But of course debt has to be owed to someone. These charts show who owes what to whom.

The crisis in private debt

Bearing all this in mind, let's look at those diagrams again - keeping our eye particularly on the dark blue that represents household debt. In the first, 2015 version, the OBR duly noted that there was a substantial build-up of household debt in the years leading up to the crash of 2008. This is significant because it was the first time in British history that total household debts were higher than total household savings, and therefore the household sector itself was in deficit territory. (Corporations, at the same time, were raking in enormous profits.) But it also predicted this wouldn't happen again.

True, the OBR observed, austerity and the reduction of government deficits meant private debt levels would have to go up. However, the OBR economists insisted this wouldn't be a problem because the burden would fall not on households but on corporations. Business-friendly Tory policies would, they insisted, inspire a boom in corporate expansion, which would mean frenzied corporate borrowing (that huge red bulge below the line in the first diagram, which was supposed to eventually replace government deficits entirely). Ordinary households would have little or nothing to worry about.

This was total fantasy. No such frenzied boom took place.

In the second diagram, two years later, the OBR is forced to acknowledge this. Corporations are just raking in the profits and sitting on them. The household sector, on the other hand, is a rolling catastrophe. Austerity has meant falling wages, less government spending on social services (or anything else), and higher de facto taxes. This puts the squeeze on household budgets and people are forced to borrow. As a result, not only are households in overall deficit for the second time in British history, the situation is actually worse than it was in the years leading up to 2008.

And remember: it was a mortgage crisis that set off the 2008 crash, which almost destroyed the world economy and plunged millions into penury. Not a crisis in public debt. A crisis in private debt.

An inquiry

In 2015, around the time the original OBR predictions came out, I wrote an essay in the Guardian predicting that austerity and budget-balancing would create a disastrous crisis in private debt. Now it's so clearly, unmistakably, happening that even the OBR cannot deny it.

I believe the time has come for there be a public investigation - a formal public inquiry, in fact - into how this could be allowed to happen. After the 2008 crash, at least the economists in Treasury and the Bank of England could plausibly claim they hadn't completely understood the relation between private debt and financial instability. Now they simply have no excuse.

What on earth is an institution called the “Office for Budget Responsibility” credulously imagining corporate borrowing binges in order to suggest the government will balance the budget to no ill effects? How responsible is that? Even the second chart is extremely odd. Up to 2017, the top and bottom of the diagram are exact mirrors of one another, as they ought to be. However, in the projected future after 2017, the section below the line is much smaller than the section above, apparently seriously understating the amount both of future government, and future private, debt. In other words, the numbers don't add up.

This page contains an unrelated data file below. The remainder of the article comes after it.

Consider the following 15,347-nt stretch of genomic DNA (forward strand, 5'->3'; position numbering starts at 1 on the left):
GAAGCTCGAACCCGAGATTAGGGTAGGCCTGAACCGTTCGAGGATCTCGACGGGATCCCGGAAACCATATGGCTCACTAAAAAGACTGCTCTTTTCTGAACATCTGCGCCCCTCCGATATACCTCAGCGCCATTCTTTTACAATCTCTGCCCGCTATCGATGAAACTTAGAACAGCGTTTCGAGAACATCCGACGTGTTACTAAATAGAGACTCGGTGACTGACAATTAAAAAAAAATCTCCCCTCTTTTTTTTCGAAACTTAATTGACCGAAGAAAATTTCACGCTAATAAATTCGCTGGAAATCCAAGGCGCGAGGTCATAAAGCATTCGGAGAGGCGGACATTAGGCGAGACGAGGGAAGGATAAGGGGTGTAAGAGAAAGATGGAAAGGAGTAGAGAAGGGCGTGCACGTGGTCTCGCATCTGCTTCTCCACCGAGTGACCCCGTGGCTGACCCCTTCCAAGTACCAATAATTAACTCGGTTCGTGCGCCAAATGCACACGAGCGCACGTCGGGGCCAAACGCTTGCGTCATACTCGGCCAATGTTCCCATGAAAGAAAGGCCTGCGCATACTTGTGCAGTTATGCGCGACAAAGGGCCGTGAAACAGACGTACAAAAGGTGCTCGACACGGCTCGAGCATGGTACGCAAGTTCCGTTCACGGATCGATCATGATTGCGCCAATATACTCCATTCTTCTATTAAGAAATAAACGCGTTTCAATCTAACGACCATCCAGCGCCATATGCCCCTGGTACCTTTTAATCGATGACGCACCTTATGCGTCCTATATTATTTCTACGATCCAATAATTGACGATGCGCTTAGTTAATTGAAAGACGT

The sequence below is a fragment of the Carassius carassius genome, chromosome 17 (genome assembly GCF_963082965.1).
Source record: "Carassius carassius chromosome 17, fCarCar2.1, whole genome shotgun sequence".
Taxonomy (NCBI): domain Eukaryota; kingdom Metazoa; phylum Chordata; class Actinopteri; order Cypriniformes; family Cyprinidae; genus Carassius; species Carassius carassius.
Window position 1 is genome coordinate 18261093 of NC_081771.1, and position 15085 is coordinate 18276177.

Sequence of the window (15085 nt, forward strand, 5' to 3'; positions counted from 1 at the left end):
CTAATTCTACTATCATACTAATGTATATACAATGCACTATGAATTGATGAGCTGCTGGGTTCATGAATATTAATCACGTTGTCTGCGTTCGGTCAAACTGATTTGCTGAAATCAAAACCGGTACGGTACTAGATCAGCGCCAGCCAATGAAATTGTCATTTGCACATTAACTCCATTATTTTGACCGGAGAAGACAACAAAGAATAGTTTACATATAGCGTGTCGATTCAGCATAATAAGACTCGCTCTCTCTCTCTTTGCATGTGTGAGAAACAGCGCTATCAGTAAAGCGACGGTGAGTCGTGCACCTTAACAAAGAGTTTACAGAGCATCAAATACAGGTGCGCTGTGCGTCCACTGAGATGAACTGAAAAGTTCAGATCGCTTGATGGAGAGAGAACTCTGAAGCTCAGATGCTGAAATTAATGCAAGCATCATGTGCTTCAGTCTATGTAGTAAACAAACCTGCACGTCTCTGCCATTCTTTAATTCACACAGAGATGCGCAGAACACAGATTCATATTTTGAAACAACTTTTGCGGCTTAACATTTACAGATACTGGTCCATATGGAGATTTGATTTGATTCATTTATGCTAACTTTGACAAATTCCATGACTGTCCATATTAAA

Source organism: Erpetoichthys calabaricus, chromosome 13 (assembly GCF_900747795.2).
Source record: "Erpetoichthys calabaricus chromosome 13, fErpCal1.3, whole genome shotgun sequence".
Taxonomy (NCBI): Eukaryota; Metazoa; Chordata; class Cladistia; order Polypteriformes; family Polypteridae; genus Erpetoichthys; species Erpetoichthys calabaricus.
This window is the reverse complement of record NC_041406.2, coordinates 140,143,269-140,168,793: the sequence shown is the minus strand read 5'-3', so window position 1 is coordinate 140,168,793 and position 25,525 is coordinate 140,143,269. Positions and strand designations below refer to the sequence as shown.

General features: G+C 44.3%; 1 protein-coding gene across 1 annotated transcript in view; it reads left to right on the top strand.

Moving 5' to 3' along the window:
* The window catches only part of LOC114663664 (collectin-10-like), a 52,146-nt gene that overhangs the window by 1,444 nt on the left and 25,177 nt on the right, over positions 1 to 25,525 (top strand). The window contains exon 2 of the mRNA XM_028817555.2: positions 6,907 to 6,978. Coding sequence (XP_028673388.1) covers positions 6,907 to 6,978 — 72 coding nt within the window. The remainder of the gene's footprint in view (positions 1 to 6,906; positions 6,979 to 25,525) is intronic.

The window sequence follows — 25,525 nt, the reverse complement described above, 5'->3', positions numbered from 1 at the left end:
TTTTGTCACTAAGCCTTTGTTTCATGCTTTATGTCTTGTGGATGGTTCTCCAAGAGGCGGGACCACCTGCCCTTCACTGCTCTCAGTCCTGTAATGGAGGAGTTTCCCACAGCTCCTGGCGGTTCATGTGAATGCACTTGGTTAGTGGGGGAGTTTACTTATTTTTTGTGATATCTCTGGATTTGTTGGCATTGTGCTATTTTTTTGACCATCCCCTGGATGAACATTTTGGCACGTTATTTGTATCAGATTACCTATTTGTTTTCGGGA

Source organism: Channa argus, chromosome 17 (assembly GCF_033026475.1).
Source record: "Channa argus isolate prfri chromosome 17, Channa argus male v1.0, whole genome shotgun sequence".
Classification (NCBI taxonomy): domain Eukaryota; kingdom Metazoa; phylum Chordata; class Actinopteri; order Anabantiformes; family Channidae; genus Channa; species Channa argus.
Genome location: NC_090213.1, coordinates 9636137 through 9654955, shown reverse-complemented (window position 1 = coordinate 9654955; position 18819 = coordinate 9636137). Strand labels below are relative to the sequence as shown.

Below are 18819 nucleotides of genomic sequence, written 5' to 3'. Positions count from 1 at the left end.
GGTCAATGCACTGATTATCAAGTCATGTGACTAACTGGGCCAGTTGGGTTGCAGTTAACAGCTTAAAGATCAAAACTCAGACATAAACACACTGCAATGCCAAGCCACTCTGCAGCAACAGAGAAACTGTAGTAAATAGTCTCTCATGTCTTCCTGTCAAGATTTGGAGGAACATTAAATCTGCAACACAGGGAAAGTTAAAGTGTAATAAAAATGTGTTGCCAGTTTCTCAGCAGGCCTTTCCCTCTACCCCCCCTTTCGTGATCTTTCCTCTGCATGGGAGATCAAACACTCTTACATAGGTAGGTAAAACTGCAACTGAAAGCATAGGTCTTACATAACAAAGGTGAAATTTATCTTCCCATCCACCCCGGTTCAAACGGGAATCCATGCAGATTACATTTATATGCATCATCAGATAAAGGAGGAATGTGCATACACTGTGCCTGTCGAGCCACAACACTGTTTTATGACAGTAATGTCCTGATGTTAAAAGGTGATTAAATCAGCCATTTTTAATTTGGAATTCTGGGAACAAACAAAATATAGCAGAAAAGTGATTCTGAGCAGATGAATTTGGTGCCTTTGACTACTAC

The OBR told the New Statesman ​that it was not aware of any errors in its 2015 forecast for corporate sector net lending, and that the forecast was based on the available data. It said the forecast for business investment has been revised down because of the uncertainty created by Brexit. 

Still, if the “Office of Budget Responsibility” was true to its name, it should be sounding off the alarm bells right about now. So far all we've got is one mention of private debt and a mild warning about the rise of personal debt from the Bank of England, which did not however connect the problem to austerity, and one fairly strong statement from a maverick columnist in the Daily Mail. Otherwise, silence. 

The only plausible explanation is that institutions like the Treasury, OBR, and to a degree as well the Bank of England can't, by definition, warn against the dangers of austerity, however alarming the situation, because they have been set up the way they have in order to justify austerity. It's important to emphasise that most professional economists have never supported Conservative policies in this regard. The policy was adopted because it was convenient to politicians; institutions were set up in order to support it; economists were hired in order to come up with arguments for austerity, rather than to judge whether it would be a good idea. At present, this situation has led us to the brink of disaster.

The last time there was a financial crash, the Queen famously asked: why was no one able to foresee this? We now have the tools. Perhaps the most important task for a public inquiry will be to finally ask: what is the real purpose of the institutions that are supposed to foresee such matters, to what degree have they been politicised, and what would it take to turn them back into institutions that can at least inform us if we're staring into the lights of an oncoming train?